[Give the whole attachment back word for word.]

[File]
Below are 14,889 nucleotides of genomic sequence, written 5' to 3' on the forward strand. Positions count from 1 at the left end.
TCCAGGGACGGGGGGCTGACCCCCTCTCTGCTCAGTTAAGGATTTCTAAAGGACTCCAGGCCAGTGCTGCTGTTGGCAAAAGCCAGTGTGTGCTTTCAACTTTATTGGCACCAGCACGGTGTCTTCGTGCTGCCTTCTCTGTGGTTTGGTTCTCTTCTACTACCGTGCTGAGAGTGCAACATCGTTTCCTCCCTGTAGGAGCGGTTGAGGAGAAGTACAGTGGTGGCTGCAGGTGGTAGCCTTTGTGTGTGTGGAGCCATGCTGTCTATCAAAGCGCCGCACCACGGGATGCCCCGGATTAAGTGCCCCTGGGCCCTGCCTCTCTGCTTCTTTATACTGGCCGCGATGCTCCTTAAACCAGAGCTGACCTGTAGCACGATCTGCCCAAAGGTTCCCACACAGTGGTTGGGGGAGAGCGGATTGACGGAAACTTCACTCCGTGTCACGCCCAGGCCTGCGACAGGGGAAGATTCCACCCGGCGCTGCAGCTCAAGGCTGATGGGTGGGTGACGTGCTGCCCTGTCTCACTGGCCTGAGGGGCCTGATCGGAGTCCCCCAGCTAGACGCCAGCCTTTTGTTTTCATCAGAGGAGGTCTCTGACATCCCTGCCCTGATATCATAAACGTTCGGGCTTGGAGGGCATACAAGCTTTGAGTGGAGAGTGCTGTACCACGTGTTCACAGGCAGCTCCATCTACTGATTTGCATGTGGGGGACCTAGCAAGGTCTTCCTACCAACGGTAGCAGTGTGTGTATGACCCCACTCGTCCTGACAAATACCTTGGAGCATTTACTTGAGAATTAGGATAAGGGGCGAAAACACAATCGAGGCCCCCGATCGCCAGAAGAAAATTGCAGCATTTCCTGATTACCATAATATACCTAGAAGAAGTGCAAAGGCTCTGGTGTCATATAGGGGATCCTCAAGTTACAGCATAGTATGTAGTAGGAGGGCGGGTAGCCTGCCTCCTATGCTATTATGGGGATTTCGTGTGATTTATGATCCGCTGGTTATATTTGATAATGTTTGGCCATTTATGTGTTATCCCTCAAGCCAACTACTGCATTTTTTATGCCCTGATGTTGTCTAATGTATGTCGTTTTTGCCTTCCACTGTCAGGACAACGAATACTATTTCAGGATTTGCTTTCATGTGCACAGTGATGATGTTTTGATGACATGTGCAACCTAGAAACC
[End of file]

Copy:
Below are 14,889 nucleotides of genomic sequence, written 5' to 3' on the forward strand. Positions count from 1 at the left end.
TCCAGGGACGGGGGGCTGACCCCCTCTCTGCTCAGTTAAGGATTTCTAAAGGACTCCAGGCCAGTGCTGCTGTTGGCAAAAGCCAGTGTGTGCTTTCAACTTTATTGGCACCAGCACGGTGTCTTCGTGCTGCCTTCTCTGTGGTTTGGTTCTCTTCTACTACCGTGCTGAGAGTGCAACATCGTTTCCTCCCTGTAGGAGCGGTTGAGGAGAAGTACAGTGGTGGCTGCAGGTGGTAGCCTTTGTGTGTGTGGAGCCATGCTGTCTATCAAAGCGCCGCACCACGGGATGCCCCGGATTAAGTGCCCCTGGGCCCTGCCTCTCTGCTTCTTTATACTGGCCGCGATGCTCCTTAAACCAGAGCTGACCTGTAGCACGATCTGCCCAAAGGTTCCCACACAGTGGTTGGGGGAGAGCGGATTGACGGAAACTTCACTCCGTGTCACGCCCAGGCCTGCGACAGGGGAAGATTCCACCCGGCGCTGCAGCTCAAGGCTGATGGGTGGGTGACGTGCTGCCCTGTCTCACTGGCCTGAGGGGCCTGATCGGAGTCCCCCAGCTAGACGCCAGCCTTTTGTTTTCATCAGAGGAGGTCTCTGACATCCCTGCCCTGATATCATAAACGTTCGGGCTTGGAGGGCATACAAGCTTTGAGTGGAGAGTGCTGTACCACGTGTTCACAGGCAGCTCCATCTACTGATTTGCATGTGGGGGACCTAGCAAGGTCTTCCTACCAACGGTAGCAGTGTGTGTATGACCCCACTCGTCCTGACAAATACCTTGGAGCATTTACTTGAGAATTAGGATAAGGGGCGAAAACACAATCGAGGCCCCCGATCGCCAGAAGAAAATTGCAGCATTTCCTGATTACCATAATATACCTAGAAGAAGTGCAAAGGCTCTGGTGTCATATAGGGGATCCTCAAGTTACAGCATAGTATGTAGTAGGAGGGCGGGTAGCCTGCCTCCTATGCTATTATGGGGATTTCGTGTGATTTATGATCCGCTGGTTATATTTGATAATGTTTGGCCATTTATGTGTTATCCCTCAAGCCAACTACTGCATTTTTTATGCCCTGATGTTGTCTAATGTATGTCGTTTTTGCCTTCCACTGTCAGGACAACGAATACTATTTCAGGATTTGCTTTCATGTGCACAGTGATGATGTTTTGATGACATGTGCAACCTAGAAACC